Leading a busy life, we tend to ignore some of the most fundamental things that happen every moment around us. To retrieve those stunning but invisible slices of life, you are strongly suggested to walk through the gallery of Chuang Shen (創甡).
Chuang Shen, literally meaning dynamic creations, is the exhibition hosted by the class 2016 students of Cultural Vocation Development. It deals with the ubiquitous Taiwanese culture rooted in daily life and is showing how the seemingly never-changing life secretly wears some unspoken beauty.
The exhibition is featured with four main themes: Amid Lands, Amid Times, Amid Hands, and Amid People. It includes thirty-four artworks that suggest how we are attached to the land, what we objectively look like in modern life, to what extent a craft can be exquisitely done, and how chemistry is generated amid the interaction among people.
Chun Feng Xian Yu (春風弦雨)– meaning music in the breezy spring, is the comic work of Yu-Ting Huang, which tells the story of Yu-Hsien Teng, father of Taiwanese folk music.
“It took much time to initiate the script,” said Huang. “It requires an in-depth study on the history, characters’ building, and plotting before I could pencil down the storyboard.”
To enrich the content, Huang reached to Teng’s descendants and some collectors for detailed information. “The Songs of Soil”, the TV episodes about Teng’s story, is also the crucial reference for the comic script to show the production of the phonograph record and the recording studio back then. Thanks to her efforts in the study, she was even chosen as one of the planners for Teng’s exhibition hosted by the Taipei City Government.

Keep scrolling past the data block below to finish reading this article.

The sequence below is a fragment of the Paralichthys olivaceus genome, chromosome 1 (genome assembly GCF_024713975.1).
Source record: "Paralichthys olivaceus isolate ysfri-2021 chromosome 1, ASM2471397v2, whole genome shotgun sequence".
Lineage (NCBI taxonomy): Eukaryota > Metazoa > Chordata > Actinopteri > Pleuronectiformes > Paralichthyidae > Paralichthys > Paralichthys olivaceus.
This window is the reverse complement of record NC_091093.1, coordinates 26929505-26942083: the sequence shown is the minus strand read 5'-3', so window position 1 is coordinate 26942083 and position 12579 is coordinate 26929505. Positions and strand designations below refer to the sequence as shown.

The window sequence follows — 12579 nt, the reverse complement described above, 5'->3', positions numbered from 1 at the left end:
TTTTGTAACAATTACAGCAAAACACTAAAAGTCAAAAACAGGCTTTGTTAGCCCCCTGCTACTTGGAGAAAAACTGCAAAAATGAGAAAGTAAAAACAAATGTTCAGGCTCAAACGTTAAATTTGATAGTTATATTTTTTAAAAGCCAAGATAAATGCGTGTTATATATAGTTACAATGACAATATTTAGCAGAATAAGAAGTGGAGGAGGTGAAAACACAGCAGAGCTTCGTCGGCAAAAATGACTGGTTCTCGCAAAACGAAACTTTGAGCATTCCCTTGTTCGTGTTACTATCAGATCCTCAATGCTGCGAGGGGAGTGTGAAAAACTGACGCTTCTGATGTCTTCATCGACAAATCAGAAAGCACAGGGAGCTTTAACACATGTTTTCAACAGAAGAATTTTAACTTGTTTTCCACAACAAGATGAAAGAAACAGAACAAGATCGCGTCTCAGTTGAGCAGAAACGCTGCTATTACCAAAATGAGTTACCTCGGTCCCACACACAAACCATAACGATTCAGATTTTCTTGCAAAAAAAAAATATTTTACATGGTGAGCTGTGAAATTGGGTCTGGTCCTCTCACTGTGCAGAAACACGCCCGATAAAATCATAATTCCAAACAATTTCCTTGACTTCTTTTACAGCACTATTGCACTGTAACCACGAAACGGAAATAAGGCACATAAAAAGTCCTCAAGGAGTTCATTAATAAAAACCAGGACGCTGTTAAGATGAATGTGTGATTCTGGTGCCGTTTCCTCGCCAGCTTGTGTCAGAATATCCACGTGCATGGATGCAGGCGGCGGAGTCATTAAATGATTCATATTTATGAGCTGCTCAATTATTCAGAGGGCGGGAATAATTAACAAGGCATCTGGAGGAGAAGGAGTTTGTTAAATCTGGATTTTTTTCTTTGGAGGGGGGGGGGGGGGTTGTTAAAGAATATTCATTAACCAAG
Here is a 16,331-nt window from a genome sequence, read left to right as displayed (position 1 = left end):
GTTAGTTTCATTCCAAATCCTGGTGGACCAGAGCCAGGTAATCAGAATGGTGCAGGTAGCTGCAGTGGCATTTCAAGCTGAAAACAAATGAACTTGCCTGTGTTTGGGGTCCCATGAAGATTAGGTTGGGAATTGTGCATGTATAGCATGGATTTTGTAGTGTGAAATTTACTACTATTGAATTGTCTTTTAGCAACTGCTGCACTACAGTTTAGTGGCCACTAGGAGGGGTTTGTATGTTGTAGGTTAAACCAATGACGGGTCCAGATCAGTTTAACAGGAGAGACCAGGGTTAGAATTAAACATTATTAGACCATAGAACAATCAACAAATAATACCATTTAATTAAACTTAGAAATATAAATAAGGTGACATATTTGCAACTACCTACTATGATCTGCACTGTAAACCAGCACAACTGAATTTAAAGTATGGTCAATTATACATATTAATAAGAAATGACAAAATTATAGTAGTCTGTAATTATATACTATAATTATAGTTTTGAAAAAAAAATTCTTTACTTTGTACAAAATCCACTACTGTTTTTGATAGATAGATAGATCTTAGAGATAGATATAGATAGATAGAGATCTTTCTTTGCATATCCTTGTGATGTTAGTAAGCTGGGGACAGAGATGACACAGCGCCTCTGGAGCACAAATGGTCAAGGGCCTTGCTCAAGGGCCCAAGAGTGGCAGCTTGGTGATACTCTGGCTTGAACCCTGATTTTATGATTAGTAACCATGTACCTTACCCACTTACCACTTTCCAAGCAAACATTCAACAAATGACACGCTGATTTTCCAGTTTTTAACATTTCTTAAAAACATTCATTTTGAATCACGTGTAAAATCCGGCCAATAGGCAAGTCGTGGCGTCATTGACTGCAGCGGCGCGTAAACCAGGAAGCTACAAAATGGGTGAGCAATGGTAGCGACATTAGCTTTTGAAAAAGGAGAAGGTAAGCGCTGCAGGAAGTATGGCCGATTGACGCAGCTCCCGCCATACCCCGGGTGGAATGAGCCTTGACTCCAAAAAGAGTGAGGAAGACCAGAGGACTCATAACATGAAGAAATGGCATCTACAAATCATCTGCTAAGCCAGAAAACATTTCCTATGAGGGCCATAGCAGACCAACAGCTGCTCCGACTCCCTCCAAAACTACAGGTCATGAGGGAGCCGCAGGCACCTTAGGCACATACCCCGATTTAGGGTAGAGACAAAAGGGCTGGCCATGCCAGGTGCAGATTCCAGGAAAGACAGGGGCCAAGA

Xin Nuxing (芯女性) is the name for the bamboo weaving lantern designed by Man-Ling Liu and Wei-Zhen Tang. The idea was inspired from Haiyin Lin’s novel, “The Pleated Skirt of Golden Carps”, which describes the dilemma and enlightenment of females in the early 1990s. The lantern, which has its illumination surrounded by the bamboo stripes, embodies the rights and courage of females, though suppressed, still gently luminant under a male chauvinistic society.
With the skills passed from Hsien-Ping Chang – the Taiwanese bamboo weaving master, Liu and Tang infuse modern technology into the Taiwanese deeply held traditional art.
Yu-Fang Zeng comes from Huatan in Changhua County, also known as the home of red bricks. Zeng turns this tend-to-be building material into the paper-weights – one of the indispensable writing tools in Chinese calligraphy. The color red stands for good fortune and gives a new look to the traditional stationery.